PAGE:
Assistant General Counsel
Major League Baseball Players Association (MLBPA)
A Major League Mentor…
Jeffery Fannell, ’96, works for Donald M. Fehr, Derek Jeter,
David Wright and the countless fans of America’s National Pastime -
Baseball. In his role as the Assistant General Counsel of the
Major League Baseball Players Association a typical day for Mr.
Fannell may include interfacing with players who have been traded,
released or suspended from their team, responding to the inquiries
of agents representing the 1,200 players on MLB rosters or
negotiating contracts and other agreements for the benefit of all
MLBPA members. These general duties are designed to safeguard
a player’s rights. Today’s baseball fan may ponder, “what
rights of today’s ballplayers need to be protected?” As
the Assistant General Counsel of the MLBPA, all of the rights
outlined in the Collective Bargaining Agreement and other
negotiated agreements need to be enforced and protected.
The road to the Major Leagues has not been an easy one for Mr.
Fannell. Married with young children while attending law
classes by day, and working at night in the public relations
industry, Mr. Fannell was determined to attain success at the only
Law School to which he applied – St. John’s. As an individual who
pursued a legal career later in life, Mr. Fannell likes to say, “I
didn’t go to Law School – my family went to Law School. We
were all focused on my success, doing well in class, passing the
bar exam and contributing to the community. This was a time
of sacrifice for me and my family.”
While studying Mr. Fannell was interested in Entertainment and
Sports Law, but career research confirmed that even the most major
law firms at the time had smaller practice areas focusing on this
niche, hence it would be terribly difficult to break into this
field. Being a sports fan that persevered through baseball,
football and hockey work stoppages and strikes, Mr. Fannell
realized that the road to sports law travelled through the
disciplines of labor relations and collective bargaining.
While at St. John’s Law, Mr. Fannell loaded up on classes
pertaining to this practice area. The effort paid off and
after graduation, Mr. Fannell accepted a position with the National
Labor Relations Board in New York City. He later moved on to
the AFL-CIO in Washington, D.C. where he gained valuable practical
experience and an exposure to the concept of mentoring.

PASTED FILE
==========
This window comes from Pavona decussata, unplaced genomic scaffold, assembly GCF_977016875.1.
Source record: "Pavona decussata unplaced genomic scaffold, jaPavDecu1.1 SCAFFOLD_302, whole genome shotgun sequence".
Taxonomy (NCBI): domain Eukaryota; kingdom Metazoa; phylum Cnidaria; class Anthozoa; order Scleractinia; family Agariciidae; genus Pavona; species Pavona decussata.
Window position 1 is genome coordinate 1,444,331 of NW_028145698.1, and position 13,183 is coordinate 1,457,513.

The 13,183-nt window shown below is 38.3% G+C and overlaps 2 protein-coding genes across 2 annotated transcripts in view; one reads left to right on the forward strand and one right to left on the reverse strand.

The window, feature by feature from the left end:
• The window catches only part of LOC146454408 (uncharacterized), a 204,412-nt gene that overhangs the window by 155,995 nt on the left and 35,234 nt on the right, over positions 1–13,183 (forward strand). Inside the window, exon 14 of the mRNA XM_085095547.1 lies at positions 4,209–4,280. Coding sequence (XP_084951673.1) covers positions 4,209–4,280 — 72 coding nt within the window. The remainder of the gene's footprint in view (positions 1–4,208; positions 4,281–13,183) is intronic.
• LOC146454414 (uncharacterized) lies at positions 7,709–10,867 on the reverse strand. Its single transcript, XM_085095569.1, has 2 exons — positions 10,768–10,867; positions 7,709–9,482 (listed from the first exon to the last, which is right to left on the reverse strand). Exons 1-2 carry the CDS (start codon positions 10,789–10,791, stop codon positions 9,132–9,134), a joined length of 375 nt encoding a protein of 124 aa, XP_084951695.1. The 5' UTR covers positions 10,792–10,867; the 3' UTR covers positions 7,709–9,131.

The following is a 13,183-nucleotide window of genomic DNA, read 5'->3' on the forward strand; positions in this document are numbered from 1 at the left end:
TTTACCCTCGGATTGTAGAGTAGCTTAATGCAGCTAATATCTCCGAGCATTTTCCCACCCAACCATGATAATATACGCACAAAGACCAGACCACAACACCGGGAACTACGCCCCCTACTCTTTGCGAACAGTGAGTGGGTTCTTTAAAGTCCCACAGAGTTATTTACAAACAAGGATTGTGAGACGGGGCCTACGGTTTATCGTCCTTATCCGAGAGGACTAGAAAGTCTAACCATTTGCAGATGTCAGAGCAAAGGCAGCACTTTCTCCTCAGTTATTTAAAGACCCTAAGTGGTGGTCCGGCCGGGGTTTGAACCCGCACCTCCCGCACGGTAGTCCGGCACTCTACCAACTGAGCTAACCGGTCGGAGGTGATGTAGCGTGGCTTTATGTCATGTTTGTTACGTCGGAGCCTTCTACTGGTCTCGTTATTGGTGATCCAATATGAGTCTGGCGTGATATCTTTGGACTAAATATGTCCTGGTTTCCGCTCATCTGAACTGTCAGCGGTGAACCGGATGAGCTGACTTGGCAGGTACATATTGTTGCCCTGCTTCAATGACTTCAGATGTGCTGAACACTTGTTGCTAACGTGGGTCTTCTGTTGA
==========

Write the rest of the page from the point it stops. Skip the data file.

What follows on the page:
The AFL-CIO recognized early that lawyers must be leaders in
society. With this philosophy, a formal mentoring program was
established by the AFL-CIO for young attorneys and law students who
reflect the AFL-CIO’s membership base. Mr. Fannell embraced
this concept and became a regular mentor to individuals seeking
career advice through the program. After accepting a position
years later with the MLBPA, Mr. Fannell continued to participate in
the effort. Mr. Fannell has mentored over fifty young
attorneys since graduating from St. John’s School of Law.
Ever mindful that the path he traveled to being an attorney was not
an easy one, he remains committed to advancing the careers of
others, including many of the students he has taught while serving
as Adjunct Professor at St. John’s School of Law.
This emphasis on “service to others” took on a new meaning when Mr.
Fannell answered a call of spiritual origin. Always
interested in teachings of the Bible, Mr. Fannell led religious
studies in his community. In 2006, a higher calling led him to
establish the On Good Ground Christian Fellowship, a
non-denominational church in Columbus, New Jersey. In April
of 2006, On Good Ground Christian Fellowship was officially
recognized by the State of New Jersey as a not for profit
organization, with Minister Jeffery Fannell as its pastor.
During this time, Mr. Fannell wrote his first book, Ministry
Brings the Blessing.
Mr. Fannell, ever the mentor, offered the following advice to
today’s law student, “keep your focus on attaining the skills
needed to be a sound attorney. Research, writing,
presentation and client skills are essential in the practice of law
regardless of the name of the firm on the door or on your business
card. With these and other skills in hand, there will always
be a market for your services.”